Ventricular tachycardia is a disruption of the heart rhythm disorder that occurs in the heart chambers (ventricles). This is in different from the far more frequent heart rhythm disorders that involve the atria (atrial tachycardia). Ventricular tachycardia is often abbreviated as VT.
VT is most typically seen in people who have previously had a blood clot in the heart, and therefore have damaged part of the heart muscle – a myocardial infarction. VT is also often seen in people with other types of heart disease. Occasionally, VT may occur in patients without any signs of heart disease.
Abnormal electrical signals from the ventricles – here the right ventricle.
For a physician, the most important thing is to discover whether a VT patient is suffering from a serious heart rhythm disorder or not. VT is typically considered serious if there are signs of other heart diseases, such as a previous blood clot in the coronary arteries of the heart.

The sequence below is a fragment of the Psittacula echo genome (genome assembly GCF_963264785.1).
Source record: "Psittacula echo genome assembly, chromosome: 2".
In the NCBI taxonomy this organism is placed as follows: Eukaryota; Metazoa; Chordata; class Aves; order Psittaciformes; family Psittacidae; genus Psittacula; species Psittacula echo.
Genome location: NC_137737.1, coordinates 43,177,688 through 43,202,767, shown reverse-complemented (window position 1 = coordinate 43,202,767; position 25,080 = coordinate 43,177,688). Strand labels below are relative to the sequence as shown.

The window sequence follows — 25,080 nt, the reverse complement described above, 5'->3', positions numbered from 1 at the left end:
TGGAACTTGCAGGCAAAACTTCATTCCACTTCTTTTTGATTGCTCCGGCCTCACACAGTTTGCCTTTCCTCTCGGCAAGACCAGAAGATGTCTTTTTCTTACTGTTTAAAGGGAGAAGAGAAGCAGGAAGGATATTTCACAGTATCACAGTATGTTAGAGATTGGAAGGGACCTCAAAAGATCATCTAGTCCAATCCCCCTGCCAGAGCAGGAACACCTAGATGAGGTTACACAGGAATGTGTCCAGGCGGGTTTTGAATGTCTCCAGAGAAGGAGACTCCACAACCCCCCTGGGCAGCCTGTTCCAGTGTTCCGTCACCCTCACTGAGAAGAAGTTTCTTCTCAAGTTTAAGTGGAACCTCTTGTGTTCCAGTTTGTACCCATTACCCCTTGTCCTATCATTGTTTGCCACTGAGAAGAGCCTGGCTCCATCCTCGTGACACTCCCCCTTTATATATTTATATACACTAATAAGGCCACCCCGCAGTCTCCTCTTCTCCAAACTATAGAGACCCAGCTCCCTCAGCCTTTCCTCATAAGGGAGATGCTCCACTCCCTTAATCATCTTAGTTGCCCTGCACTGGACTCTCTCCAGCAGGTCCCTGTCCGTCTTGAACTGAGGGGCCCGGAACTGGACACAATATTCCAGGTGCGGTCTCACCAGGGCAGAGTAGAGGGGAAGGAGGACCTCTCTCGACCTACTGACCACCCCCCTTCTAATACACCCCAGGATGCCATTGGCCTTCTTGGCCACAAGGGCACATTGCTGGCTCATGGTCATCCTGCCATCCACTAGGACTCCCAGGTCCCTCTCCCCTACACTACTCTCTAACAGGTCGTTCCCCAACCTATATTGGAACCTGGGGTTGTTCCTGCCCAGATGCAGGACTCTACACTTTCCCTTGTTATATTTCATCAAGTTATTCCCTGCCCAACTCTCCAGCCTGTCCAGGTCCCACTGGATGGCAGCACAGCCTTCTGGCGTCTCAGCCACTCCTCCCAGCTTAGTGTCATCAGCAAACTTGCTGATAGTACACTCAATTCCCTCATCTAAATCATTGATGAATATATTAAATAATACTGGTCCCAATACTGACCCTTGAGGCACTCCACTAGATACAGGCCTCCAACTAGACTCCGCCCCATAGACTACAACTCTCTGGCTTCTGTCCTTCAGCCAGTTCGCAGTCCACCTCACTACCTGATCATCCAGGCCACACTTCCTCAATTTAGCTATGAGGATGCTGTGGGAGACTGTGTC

This means that it is important that relevant examinations are undertaken to find out if there is any other heart disease present. This can be an ultrasound scan of the heart, called echocardiography, or an examination of the coronary arteries of the heart, as well as certain other procedures.
Treatment of Ventricular tachycardia
If your physician determines that you have a serious case of VT, they will begin treatment. This treatment is usually a combination of medication and ensuring that the patient has access to a defibrillator. In certain situations, it can be beneficial to undergo ablation treatment, which burns areas of the heart to prevent the arrhythmia from recurring.